April is done and dusted. What did you get up to? I read several interesting posts – on topics ranging from the difficulty of waiting, what to do when you are not healthy enough to read the Bible, and the unexpected blessings of a mangled toenail!
Let me know what you think!
Why do we have to wait?
Who doesn’t like to receive answers or healing straight away? Yet so often we are forced to wait. And waiting is hard. This post reminded me:
That a period of ‘waiting’ doesn’t have to be wasted time!
Why am I sick?
Will I ever get better?
What am I supposed to be doing with my life?
It can take courage to ask these questions. But sometimes, it can take even more courage to answer them.
Today’s post is the first in a series of articles called ‘Talking about Suffering’…
Talking about suffering is hard! (how do you know what to say?)
Figuring out the truths about illness, suffering and the big problems of life is difficult.
It’s a different sort of hard when you are not sick yourself. How often do you feel helpless in the face of such questions? How often do you feel ill-equipped to answer your sick friend’s frustrations?
Even if you ‘know’ the right response (whether that’s an answer, rebuke or piece of advice) you might not know ‘how’ to say it.
These are questions I get a lot. They’re great questions. They mean people are thinking about my sick family members, and it shows that the people around me understand that their illnesses are a rather large part of my life.
Most of the time I appreciate the time taken to ask a question like this, and the implied preparedness of the Asker to listen to a ‘deep’ response.
The other week though, I got asked this question twice, and each time it left me feeling guilty.
I bumped into my landlady as I was leaving my house, and she stopped me with a smile, and asked, ‘How is your mum going? And your sister’s health – how is it?’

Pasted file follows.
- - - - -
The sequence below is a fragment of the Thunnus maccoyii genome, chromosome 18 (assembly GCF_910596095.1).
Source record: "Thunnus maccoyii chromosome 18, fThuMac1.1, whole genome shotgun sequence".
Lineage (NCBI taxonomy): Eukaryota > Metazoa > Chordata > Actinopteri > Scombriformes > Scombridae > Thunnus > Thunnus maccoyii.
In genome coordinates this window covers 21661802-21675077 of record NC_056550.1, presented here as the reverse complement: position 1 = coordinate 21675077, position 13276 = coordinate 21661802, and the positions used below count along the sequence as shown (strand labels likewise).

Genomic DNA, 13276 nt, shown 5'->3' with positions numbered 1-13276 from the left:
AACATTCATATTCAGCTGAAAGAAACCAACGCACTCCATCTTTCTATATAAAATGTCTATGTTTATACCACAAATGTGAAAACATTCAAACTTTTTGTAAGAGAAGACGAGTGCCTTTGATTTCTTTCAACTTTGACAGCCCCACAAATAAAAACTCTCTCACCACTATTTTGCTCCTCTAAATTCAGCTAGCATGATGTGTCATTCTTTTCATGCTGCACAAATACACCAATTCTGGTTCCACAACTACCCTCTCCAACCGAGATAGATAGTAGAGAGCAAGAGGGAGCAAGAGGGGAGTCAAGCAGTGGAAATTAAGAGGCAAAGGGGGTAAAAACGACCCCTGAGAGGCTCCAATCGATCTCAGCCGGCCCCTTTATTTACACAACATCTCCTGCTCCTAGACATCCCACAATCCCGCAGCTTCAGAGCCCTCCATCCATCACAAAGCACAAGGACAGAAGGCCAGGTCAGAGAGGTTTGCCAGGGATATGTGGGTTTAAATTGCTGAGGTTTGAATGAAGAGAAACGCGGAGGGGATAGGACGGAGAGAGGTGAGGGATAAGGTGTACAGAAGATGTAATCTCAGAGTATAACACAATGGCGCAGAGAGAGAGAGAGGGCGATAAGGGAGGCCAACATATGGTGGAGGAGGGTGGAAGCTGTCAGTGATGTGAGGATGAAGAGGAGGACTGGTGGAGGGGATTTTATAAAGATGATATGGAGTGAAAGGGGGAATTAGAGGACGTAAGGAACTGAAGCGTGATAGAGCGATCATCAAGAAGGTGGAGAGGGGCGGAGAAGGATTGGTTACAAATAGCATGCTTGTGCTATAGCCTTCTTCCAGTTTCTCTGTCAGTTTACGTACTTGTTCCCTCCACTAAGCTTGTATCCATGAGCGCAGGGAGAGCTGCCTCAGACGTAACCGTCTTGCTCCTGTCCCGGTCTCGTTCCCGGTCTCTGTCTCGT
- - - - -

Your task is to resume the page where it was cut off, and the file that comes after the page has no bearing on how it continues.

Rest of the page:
The Bible has some pretty in-your-face things to say about prayer and healing. Jesus, as He walked on this earth prayed some big prayers.
But where do these truths fit in my life when my loved ones are not healed however much I pray?
Prayer, Healing and Chronic Illness (Part 2)
I’m continuing my mission to make the resources on this website easier to find – so here is my second ’round up’ of prayer related posts. The first post included the articles:
As I watch people in my life suffer yet cling to the knowledge that I serve a good God, I have struggled with the Bible’s teachings on prayer. I used to read the verses which seemed to promise immediate physical healing with great cynicism.
At last I decided it was time for me to look into them properly, and I was somewhat surprised at what I discovered when I left my pride and preconceived ideas at the door.
It’s all very well for me to know that I OUGHT to pray – but how do I really go about praying for someone with an ‘incurable’ disease? I decided to look at the sort of prayers Jesus prayed – and also whether or not they were answered..
// What sort of struggles have you had with the idea of prayer? I’d love to hear about them!
Most of us know someone who struggles with their health. Perhaps they’ve been diagnosed with a physical chronic illness, or they struggle daily with their mental health. As their friend, we seek to love and serve them in their suffering.
But how often do we remember their children?
What about the children with chronically ill parents?
They say you never stop learning. Though sometimes it’s hard to pinpoint exactly what you’re learning while you’re learning it!
Often I come away from a season in my life with the sense that I’ve just learned something: that my character has been shaped, that my knowledge has grown… but am unable to put into words exactly what.
That’s why I Iove reflection. Over the last few months there’s been an increasing pressure on my soul because I learnt something in 2017 that is important, and I don’t want it to dissipate as the calendar flips over.
Instead I want to cradle this truth close as I march out into 2018. So here’s my attempt to put it down in letters on a white screen, so that the lesson might be worth the learning.
As the shops get busier and my drive home after a late night shift becomes increasingly well-lit thanks to the current Christmas light epidemic, I’ve decided to introduce a new blog ‘series’.
Love in a Time of Chronic Illness (LTCI)
Many of my posts are either ‘answers’ or ‘explanations’ relating to the difficulties and loneliness-es of loving someone with a chronic illness.
I’ve never proposed to have the ‘only-exclusively-right’ answers to every situation of course. (Unless the Answer is Jesus, in which case I do!) But I write what I’ve learnt and I describe what’s encouraged me.
But for a while now I’ve been nursing a fear that perhaps these posts are portraying me unrealistically.